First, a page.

Alphabet's Internet balloons will try to restore cell service in Puerto Rico

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An experimental license has been granted by the U.S. Federal Communications Commission or FCC to Project Loon by Google to provide emergency cellular services across all of Puerto Rico, which recently was devastated by a hurricane.

The FCC has given Google permission to deploy its Project Loon balloons over Puerto Rico.

Separately, the FCC last week said it would let carriers use up to $77 million from the Universal Service Fund to restore service in Puerto Rico and the US Virgin Islands.

"All the cities of Puerto Rico, with the exception of Bayamón, Carolina, Guaynabo, San Juan and Toa Baja, have more than 75% of their cellular antennas out of service", the report said.

In the wake of Hurricane Maria, Facebook CEO Mark Zuckerberg pledged to send a "connectivity team" to help restore communications in storm-ravaged Puerto Rico.

Project Loon, part of Google's original "moonshot" efforts, was created to bring connectivity to remote parts of the world and areas struggling with the aftermath of a natural disaster.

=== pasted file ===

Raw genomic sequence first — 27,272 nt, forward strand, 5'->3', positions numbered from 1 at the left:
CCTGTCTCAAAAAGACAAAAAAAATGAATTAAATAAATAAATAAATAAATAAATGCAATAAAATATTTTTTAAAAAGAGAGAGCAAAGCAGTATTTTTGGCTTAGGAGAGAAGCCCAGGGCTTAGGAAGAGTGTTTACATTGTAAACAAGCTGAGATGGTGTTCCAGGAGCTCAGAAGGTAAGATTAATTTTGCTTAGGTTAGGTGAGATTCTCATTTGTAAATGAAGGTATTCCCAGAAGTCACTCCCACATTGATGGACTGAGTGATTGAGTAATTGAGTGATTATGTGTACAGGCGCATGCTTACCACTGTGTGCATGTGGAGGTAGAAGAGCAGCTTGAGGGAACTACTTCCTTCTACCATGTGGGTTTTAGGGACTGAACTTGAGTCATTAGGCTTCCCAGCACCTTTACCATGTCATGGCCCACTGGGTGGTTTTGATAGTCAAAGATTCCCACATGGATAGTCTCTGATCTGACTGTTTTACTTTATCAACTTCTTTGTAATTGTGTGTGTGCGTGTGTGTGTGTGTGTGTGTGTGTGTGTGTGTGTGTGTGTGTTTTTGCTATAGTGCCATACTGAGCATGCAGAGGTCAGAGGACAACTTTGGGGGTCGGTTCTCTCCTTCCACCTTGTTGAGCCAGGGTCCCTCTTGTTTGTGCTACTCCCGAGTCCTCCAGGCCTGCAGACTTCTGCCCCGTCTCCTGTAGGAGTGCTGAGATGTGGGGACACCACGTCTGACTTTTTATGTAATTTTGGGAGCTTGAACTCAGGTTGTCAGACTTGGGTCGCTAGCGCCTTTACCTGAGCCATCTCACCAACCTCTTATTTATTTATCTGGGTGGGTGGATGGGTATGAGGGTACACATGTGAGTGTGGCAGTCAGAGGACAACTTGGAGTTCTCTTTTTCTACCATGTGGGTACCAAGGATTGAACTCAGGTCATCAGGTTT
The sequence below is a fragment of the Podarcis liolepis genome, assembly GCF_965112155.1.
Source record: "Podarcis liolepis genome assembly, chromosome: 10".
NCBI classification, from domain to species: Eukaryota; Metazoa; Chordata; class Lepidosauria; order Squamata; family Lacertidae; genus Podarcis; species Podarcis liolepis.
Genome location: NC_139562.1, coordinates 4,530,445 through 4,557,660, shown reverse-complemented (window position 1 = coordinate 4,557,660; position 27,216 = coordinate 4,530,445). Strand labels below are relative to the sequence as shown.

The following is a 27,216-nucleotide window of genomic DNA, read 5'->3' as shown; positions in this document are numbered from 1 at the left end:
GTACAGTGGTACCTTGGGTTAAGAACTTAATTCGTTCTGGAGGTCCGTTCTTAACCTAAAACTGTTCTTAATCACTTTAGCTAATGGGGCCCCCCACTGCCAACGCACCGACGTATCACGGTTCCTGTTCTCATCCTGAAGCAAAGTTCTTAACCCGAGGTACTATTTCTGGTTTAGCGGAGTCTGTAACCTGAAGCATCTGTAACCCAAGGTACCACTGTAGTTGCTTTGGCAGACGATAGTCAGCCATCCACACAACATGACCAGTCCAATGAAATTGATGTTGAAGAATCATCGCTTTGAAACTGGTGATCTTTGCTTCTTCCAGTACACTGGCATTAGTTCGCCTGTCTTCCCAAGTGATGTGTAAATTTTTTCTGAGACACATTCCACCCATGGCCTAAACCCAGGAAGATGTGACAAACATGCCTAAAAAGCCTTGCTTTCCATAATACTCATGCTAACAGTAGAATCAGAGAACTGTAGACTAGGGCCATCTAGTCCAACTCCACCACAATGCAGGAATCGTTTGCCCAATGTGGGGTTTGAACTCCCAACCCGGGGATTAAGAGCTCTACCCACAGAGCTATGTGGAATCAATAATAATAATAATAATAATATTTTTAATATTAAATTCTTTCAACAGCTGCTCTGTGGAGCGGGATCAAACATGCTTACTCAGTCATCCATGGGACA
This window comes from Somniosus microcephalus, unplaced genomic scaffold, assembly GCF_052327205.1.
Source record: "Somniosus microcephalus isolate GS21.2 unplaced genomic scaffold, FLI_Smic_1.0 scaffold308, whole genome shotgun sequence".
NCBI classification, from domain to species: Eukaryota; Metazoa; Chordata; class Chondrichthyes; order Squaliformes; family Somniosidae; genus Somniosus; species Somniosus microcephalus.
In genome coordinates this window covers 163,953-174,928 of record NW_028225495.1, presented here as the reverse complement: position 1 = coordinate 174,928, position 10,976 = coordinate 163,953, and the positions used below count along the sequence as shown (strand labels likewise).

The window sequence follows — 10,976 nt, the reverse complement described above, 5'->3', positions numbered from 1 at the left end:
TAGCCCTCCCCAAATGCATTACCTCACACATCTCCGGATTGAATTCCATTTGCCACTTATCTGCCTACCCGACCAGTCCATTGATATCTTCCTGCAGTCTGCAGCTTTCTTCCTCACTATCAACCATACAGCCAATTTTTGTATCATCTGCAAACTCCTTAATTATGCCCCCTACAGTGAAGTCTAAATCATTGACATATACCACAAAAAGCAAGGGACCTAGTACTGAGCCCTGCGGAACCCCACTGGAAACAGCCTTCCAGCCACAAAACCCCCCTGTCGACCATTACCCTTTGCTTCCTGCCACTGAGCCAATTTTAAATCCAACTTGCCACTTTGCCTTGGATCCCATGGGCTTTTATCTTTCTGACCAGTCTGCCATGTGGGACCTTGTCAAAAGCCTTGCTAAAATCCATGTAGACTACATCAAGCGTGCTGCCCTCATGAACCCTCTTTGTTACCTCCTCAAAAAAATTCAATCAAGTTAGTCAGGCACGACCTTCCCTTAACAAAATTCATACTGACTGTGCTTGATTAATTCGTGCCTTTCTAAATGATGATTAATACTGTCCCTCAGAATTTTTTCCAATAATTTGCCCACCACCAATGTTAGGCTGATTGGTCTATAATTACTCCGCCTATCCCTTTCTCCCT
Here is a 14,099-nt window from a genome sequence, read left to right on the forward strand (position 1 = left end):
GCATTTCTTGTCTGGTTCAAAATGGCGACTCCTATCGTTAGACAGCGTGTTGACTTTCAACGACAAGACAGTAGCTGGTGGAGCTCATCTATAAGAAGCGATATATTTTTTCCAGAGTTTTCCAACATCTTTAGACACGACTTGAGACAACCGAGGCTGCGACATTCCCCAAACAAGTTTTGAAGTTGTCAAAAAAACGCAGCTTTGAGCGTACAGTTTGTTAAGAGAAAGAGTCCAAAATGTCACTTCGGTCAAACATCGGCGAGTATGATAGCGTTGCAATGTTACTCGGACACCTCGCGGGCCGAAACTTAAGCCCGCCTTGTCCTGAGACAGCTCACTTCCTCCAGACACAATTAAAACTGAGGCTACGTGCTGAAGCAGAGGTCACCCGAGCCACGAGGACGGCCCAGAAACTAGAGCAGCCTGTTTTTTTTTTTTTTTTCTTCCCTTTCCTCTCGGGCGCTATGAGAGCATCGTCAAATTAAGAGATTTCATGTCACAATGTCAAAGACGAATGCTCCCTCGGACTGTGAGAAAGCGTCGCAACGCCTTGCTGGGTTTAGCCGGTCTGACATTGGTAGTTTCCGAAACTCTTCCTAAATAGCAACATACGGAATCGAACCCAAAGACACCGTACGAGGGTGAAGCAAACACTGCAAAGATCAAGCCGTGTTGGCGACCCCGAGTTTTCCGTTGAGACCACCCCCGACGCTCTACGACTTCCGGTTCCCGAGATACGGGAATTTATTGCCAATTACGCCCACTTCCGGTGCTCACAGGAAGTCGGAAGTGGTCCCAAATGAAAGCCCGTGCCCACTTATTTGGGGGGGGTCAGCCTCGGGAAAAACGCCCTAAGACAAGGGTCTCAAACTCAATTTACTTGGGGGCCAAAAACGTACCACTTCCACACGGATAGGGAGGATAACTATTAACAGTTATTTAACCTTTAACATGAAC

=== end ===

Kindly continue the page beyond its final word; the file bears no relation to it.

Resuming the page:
While Hurricanes Maria and Irma have left Puerto Rico nearly entirely without cell coverage, help may be on the way in the form of 30 balloons.


"22 (same as yesterday ) out of the 78 counties in Puerto Rico have 100 percent of their cell sites out of service".

Project Loon has been used in emergencies before, including months ago during heavy flooding in Peru. The reason for increased difficulty is that Loon was already in testing in Peru with a carrier and was ready to roll.

Reuters/Stephen LamA Google Project Loon internet balloon is seen at the Google I/O 2016 developers conference in Mountain View, California.

Technology behemoths Google and Elon Musk-owned Tesla have come to the rescue of Puerto Rico, which is slowly recovering from the devastating hurricanes Mari and Irma. Harris notes in a series of tweets that over the past week, the Loon team secured "spectrum rights from wireless networks in PR and US Virgin Islands". In a filing, Loon notes that an OTA might be needed to allow Band 8 operation, with devices from Samsung, Apple, LG, and others cited as capable of being updated to support the upcoming LTE service.

According to The Verge, Project Loon will need to work with a partner telecom network to make it all work.

The project works by ground stations connecting to the local internet infrastructure and beaming signals to the balloons.

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